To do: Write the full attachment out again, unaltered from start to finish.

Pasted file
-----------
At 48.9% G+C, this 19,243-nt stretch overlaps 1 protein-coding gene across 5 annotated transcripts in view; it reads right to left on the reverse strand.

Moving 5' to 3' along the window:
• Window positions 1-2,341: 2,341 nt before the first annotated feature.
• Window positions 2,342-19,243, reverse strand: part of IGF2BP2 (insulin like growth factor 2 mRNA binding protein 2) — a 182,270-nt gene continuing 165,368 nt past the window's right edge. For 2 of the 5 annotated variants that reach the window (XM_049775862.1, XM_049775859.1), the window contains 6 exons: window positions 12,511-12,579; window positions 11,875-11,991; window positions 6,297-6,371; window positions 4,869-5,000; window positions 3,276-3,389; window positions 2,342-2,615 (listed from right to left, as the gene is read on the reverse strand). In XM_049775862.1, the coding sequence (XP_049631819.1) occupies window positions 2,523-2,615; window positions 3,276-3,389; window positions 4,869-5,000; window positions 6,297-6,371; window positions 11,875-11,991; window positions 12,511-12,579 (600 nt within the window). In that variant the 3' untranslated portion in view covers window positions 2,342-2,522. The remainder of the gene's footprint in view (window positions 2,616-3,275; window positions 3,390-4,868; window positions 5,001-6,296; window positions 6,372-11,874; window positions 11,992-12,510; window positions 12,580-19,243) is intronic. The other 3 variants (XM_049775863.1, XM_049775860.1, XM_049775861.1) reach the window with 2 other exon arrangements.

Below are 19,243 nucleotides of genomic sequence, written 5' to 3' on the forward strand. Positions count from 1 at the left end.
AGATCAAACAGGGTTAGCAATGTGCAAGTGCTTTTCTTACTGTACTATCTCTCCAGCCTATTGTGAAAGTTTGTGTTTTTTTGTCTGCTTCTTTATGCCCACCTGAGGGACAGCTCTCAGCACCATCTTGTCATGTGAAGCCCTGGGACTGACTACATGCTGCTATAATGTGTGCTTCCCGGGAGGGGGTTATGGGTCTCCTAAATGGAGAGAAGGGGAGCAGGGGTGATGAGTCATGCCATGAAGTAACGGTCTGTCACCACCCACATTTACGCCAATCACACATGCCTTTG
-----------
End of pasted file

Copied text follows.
At 48.9% G+C, this 19,243-nt stretch overlaps 1 protein-coding gene across 5 annotated transcripts in view; it reads right to left on the reverse strand.

Moving 5' to 3' along the window:
• Window positions 1-2,341: 2,341 nt before the first annotated feature.
• Window positions 2,342-19,243, reverse strand: part of IGF2BP2 (insulin like growth factor 2 mRNA binding protein 2) — a 182,270-nt gene continuing 165,368 nt past the window's right edge. For 2 of the 5 annotated variants that reach the window (XM_049775862.1, XM_049775859.1), the window contains 6 exons: window positions 12,511-12,579; window positions 11,875-11,991; window positions 6,297-6,371; window positions 4,869-5,000; window positions 3,276-3,389; window positions 2,342-2,615 (listed from right to left, as the gene is read on the reverse strand). In XM_049775862.1, the coding sequence (XP_049631819.1) occupies window positions 2,523-2,615; window positions 3,276-3,389; window positions 4,869-5,000; window positions 6,297-6,371; window positions 11,875-11,991; window positions 12,511-12,579 (600 nt within the window). In that variant the 3' untranslated portion in view covers window positions 2,342-2,522. The remainder of the gene's footprint in view (window positions 2,616-3,275; window positions 3,390-4,868; window positions 5,001-6,296; window positions 6,372-11,874; window positions 11,992-12,510; window positions 12,580-19,243) is intronic. The other 3 variants (XM_049775863.1, XM_049775860.1, XM_049775861.1) reach the window with 2 other exon arrangements.

Below are 19,243 nucleotides of genomic sequence, written 5' to 3' on the forward strand. Positions count from 1 at the left end.
AGATCAAACAGGGTTAGCAATGTGCAAGTGCTTTTCTTACTGTACTATCTCTCCAGCCTATTGTGAAAGTTTGTGTTTTTTTGTCTGCTTCTTTATGCCCACCTGAGGGACAGCTCTCAGCACCATCTTGTCATGTGAAGCCCTGGGACTGACTACATGCTGCTATAATGTGTGCTTCCCGGGAGGGGGTTATGGGTCTCCTAAATGGAGAGAAGGGGAGCAGGGGTGATGAGTCATGCCATGAAGTAACGGTCTGTCACCACCCACATTTACGCCAATCACACATGCCTTTG